Music on Radio France and rebroadcast on France Télévisions. This Tuesday, June 28, the employees of the public audiovisual sector are on strike against the abolition of the fee wanted by Emmanuel Macron. But how does this tax work today? Why is it crucial? Here are some answers.
Will the abolition of the TV levy have the skin of Arte France?
Created in 1933, the audiovisual license fee is the main tool for financing public radio and television. French people with a television screen and subject to housing tax pay a tax of 138 euros in mainland France and 88 euros overseas. This money is then distributed to Radio France, France TV, France Media World (France 24, RFI, Monte Carlo Doualiya), Arte and INA, to produce information or fiction.
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“Producing information is expensive”
But now, removing the audiovisual license fee could endanger these media. Many of them depend on this tax. According to media economist Julia Cagé, the license fee represents 82% of France TV’s revenue, 85% of Radio France and 95% of Arte.
The quality of the content could thus be affected. “Producing information is expensive. That’s pretty good news, by the way. But we must give the means to the public audiovisual sector to produce this quality information., comments the economist. This is exactly what happened in Spain where the abolition of the license fee led to a 23.5% drop in the amount allocated to RTVE (Spanish Radio and Television). And de facto, the audiences have dropped.
An assigned resource
What is even more contested is the budgeting desired by Emmanuel Macron. Clearly, it would no longer be a “affected resource” but a budget that can change from year to year and is subject to a vote by Parliament. “The license fee is an allocated resource: there is a specific budget for public broadcasting, which means that there are no permanent renegotiations between politicians and the presidents of Radio France and France TV”, explains Julia Cage.
Royalties: who wants the skin of public broadcasting?
“There is a risk that each year the Parliament will arbitrarily decide to define in a variable way, or even to limit the budget of the public audiovisual sector”, says Hervé Rony, the SCAM director, in the newspaper “la Croix”. The public broadcasting budget “cannot be decided by the government and subject to the vagaries of the vote on the annual finance laws”could we still read on a union leaflet calling for the strike on Tuesday.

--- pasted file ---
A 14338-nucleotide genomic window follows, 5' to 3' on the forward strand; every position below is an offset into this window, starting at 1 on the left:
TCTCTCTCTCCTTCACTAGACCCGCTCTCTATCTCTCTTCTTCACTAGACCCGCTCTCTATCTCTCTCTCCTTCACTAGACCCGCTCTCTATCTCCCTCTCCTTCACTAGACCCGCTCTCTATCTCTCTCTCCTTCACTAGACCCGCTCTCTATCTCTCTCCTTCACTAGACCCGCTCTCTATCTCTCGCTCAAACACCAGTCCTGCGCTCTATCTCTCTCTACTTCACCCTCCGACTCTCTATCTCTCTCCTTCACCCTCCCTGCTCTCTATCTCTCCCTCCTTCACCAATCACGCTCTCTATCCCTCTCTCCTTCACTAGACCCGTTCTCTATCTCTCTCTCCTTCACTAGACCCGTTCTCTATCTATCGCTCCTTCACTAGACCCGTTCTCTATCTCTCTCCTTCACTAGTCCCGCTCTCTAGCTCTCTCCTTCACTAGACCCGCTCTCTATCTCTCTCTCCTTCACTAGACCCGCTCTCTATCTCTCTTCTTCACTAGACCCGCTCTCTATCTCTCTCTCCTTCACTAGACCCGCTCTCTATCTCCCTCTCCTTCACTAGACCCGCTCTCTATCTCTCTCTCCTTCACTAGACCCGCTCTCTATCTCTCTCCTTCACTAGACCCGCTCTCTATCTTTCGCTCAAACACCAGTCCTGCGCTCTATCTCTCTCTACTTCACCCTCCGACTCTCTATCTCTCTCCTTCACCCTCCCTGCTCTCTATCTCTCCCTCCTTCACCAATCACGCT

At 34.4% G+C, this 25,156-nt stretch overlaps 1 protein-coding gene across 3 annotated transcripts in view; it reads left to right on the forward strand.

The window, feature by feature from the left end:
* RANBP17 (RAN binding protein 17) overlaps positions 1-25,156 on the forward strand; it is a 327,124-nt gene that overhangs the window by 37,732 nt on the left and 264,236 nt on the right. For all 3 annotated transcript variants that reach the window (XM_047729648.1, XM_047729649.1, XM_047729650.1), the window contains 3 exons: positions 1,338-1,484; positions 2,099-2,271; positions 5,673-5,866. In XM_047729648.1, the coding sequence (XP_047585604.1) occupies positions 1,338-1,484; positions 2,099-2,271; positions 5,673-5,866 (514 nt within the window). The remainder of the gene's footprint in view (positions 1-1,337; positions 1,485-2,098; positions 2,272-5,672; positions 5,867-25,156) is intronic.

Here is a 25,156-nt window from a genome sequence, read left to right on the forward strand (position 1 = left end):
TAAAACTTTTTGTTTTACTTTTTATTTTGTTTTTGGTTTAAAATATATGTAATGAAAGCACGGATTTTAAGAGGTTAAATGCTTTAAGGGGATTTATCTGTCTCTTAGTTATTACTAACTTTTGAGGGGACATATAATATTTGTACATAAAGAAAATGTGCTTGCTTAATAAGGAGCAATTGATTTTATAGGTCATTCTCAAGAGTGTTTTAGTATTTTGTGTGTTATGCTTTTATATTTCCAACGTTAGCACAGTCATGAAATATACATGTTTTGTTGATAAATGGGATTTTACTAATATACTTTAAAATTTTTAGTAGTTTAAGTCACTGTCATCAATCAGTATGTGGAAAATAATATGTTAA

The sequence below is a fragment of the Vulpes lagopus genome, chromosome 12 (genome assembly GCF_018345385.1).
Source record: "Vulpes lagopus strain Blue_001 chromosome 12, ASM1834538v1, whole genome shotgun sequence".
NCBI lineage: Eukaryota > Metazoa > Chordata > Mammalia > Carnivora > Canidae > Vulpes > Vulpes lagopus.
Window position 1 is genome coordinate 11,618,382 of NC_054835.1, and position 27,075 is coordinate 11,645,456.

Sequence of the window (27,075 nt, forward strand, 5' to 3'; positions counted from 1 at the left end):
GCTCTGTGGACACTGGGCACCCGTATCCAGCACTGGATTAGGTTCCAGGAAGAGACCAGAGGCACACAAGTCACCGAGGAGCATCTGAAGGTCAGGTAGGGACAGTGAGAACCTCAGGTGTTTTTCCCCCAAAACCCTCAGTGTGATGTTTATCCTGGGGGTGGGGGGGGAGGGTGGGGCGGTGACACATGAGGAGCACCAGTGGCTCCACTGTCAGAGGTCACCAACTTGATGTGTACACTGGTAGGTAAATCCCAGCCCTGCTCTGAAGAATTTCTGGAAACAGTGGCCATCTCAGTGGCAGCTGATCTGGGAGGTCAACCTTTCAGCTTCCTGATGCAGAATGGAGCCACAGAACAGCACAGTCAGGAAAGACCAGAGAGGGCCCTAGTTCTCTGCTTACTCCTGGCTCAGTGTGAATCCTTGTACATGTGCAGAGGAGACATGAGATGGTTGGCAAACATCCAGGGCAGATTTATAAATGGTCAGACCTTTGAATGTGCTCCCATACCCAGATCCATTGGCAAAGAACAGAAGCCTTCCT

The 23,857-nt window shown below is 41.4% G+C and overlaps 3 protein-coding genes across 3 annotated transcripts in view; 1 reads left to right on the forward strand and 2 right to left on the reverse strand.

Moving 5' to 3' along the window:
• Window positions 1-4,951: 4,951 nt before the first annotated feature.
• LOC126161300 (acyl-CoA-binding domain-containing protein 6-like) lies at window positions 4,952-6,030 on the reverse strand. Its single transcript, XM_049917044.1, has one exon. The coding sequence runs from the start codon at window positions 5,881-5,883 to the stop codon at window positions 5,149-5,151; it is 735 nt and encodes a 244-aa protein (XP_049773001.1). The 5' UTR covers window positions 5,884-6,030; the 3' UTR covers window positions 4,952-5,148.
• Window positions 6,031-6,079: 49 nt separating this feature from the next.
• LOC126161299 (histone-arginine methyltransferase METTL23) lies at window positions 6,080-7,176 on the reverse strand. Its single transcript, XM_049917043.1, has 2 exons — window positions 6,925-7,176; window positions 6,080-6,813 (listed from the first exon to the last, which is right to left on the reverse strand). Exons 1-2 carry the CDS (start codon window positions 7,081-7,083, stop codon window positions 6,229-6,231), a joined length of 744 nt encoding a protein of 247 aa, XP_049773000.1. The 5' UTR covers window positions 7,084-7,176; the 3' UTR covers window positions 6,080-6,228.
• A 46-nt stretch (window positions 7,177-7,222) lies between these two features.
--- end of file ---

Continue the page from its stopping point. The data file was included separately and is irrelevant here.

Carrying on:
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The problem, explains Julia Cagé, is that these annual negotiations with the political sphere could tarnish the independence of journalists. “There are plenty of countries that are setting milestones to preserve the independence of the audiovisual sector and we, in France, would take a completely opposite movement and we would threaten one of the pillars of our model”, deplores the researcher, citing the German situation where the fee is levied directly by a body managed by public broadcasting.
A need for reform?
However, this tax seems somewhat outdated. “ Royalty is not a perfect model,” admits Julia Cage. For two reasons. Firstly because it only applies to people with a television and today it is possible to watch content on several media. Then, because he is “deeply unfair because everyone pays the same amount without taking income into account”says the economist.
The abolition of the fee would save you 139 euros? Not so fast…
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To overcome these problems, Julia a Cagé published a report on June 3 for the Jean-Jaurès Foundation with several solutions. It proposes to replace the fee either by a proportional levy on income, a tax of 0.25% on all income or by a progressive levy according to each person’s income.
Of the 11,000 people questioned in the report, 34.5% of respondents want the fee to be replaced by a new affected resource, 20.6% of them want the fee to be abolished and 16% its maintenance as it is ( 28.9% don’t know).